I have the deeds for my house, the date is 1730. One of my soon to be neighbours has the history of the hamlet and it seems my house was the first to be built. In the house, when I was clearing it out, I found some school books. The earliest was dated 1890. They are beutifully hand written and I can't wait until I can understand them properly. It seems that the girl that wrote them was the grandmother of another neighbour. A spooky thing though. I brought some light shades for the main room and then found a 1920's magazine from a catalogue that was a mail order for the time, and there were some almost identical ones, it seems they were meant to be. I have of course kept all my finds, bottles, clogs of different types and lots of handmade iron things. My best find was a handmade cradle, it's in poor condition but I have sprayed it with woodworm killer and I hope to bring it back to the best condition I can when I have time.(soon) All the best Cherie.

I am soon to retire and live in France. I would like to meet and talk about life in france but I am also learning French.
cherie
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Mar 2008
Re: How to date your house?
by lestroisours • Sun 20 Apr 2008 21:37

Reply to Annik.
The village of Vassiviere was drowned, hence the name of the lake. Apparently it is said the bell can still be heard on the church. Hmmmm!
Auphelle is now the seat of "Vassiviere" as the resort.
3 bears

“It is not the strongest of the species that survives, nor the most intelligent, but the one most responsive to change.” ~ Charles Darwin
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Re: How to date your house?
by Goose • Mon 21 Apr 2008 16:37

On one of our many visits to lake Vassiviere we obtained some leaflets from the museum on the island. It said that five villages had been flooded to form the lake. Lots of other interesting details too. We love to go there.

Sometimes we just veg out under the trees and other times we're more active and walk round and we sometimes go boating on it with friends. On the island you can walk all the way round it at the edge of the water. It is very interesting.

Goose

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Re: How to date your house?
by Annik • Tue 22 Apr 2008 11:54

There is a book called "Retracer l'histoire d'une maison" by Myriam Provence, published by Editions Autrement in 2004 (ISBN 2-747-0590-7) which you might find useful. It's a bit dry but a useful adjunct to other research. The publishers have a website www.autrement.com (comprehensive but confusing!) which might give some more information about it. I think I bought my copy at the wonderful L'Unicorne bookshop at Aubusson. It is not specifically about the Creuse or the Limousin, so the examples they give are nationwide.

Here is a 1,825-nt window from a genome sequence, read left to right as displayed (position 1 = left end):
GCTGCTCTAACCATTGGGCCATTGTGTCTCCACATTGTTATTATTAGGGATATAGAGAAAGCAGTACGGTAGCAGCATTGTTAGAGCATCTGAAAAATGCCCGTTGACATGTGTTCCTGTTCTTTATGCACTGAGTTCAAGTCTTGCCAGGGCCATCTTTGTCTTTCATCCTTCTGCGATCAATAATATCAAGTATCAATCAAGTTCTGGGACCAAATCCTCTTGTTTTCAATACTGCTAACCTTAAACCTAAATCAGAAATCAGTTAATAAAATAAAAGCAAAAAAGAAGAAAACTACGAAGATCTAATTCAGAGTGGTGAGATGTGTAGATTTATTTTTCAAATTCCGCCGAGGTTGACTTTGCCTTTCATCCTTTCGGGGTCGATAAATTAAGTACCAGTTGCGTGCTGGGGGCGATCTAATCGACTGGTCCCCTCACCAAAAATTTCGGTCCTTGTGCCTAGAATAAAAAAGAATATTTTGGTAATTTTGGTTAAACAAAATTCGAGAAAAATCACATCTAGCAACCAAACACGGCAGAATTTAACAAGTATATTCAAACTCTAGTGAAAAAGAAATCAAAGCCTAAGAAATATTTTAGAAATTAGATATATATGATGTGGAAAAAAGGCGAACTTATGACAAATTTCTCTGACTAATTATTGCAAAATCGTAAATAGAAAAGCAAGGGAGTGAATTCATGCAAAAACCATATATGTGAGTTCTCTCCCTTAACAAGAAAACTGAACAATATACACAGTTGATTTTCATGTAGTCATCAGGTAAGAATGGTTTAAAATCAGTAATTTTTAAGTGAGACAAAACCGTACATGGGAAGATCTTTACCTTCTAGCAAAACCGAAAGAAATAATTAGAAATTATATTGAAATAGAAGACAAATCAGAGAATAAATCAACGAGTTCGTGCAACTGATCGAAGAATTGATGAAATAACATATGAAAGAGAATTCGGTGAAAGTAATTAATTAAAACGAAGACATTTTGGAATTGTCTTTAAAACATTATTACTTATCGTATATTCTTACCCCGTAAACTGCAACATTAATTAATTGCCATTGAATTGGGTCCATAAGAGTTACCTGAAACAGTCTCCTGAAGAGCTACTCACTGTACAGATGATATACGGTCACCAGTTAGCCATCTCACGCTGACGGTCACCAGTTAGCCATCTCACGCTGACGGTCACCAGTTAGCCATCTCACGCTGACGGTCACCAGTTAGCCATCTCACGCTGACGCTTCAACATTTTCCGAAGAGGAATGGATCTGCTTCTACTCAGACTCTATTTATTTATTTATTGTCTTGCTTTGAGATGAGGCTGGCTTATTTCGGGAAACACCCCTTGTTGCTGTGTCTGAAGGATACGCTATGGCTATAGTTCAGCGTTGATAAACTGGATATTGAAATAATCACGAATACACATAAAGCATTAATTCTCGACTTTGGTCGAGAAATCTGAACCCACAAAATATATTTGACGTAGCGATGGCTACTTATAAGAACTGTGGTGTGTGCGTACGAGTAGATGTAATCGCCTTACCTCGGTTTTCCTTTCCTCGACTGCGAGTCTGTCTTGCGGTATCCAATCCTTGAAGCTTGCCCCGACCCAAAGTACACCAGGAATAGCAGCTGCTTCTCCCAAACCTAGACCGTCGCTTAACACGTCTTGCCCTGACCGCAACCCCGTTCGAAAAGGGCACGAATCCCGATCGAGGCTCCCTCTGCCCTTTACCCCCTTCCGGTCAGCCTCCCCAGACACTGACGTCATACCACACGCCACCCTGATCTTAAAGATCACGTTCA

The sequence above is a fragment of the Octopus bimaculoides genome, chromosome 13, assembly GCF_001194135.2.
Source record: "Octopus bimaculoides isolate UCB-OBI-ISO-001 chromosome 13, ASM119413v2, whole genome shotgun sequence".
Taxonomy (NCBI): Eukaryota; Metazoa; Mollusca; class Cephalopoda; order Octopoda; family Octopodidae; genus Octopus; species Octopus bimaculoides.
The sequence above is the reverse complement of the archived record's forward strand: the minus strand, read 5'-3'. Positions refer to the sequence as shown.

Annik

"Outside of a dog, a book is man's best friend. (Inside of a dog, it's too dark to read.)" Groucho Marx
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Re: How to date your house?
by ecosse • Sun 25 May 2008 12:56

can you not just turn it upside down and count the rings :lol:

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Feb 2007
Re: How to date your house?
by Dave • Tue 26 Jan 2016 11:01

You can see several old maps online now via Geoportail.

These are under Historie et Patrimoine. There are a lot of different overlays of specific things (national monuments for example) as well as older maps; the Carte de Cassini and the Carte de l'etat major are the more interesting of these historically. The former doesn't show building detail but it's interesting to see if your hamo or village is there but the later does show individual buildings. You can overlay the maps to the current IGN ones and then vary the transparency to see them together - they line up pretty well (at least they do for my location) where I can see our hamo on both but our house and the road to it isn't shown even though it was built in the period of the map.

They also have three periods of overhead images so you can see how things are changing over recent years.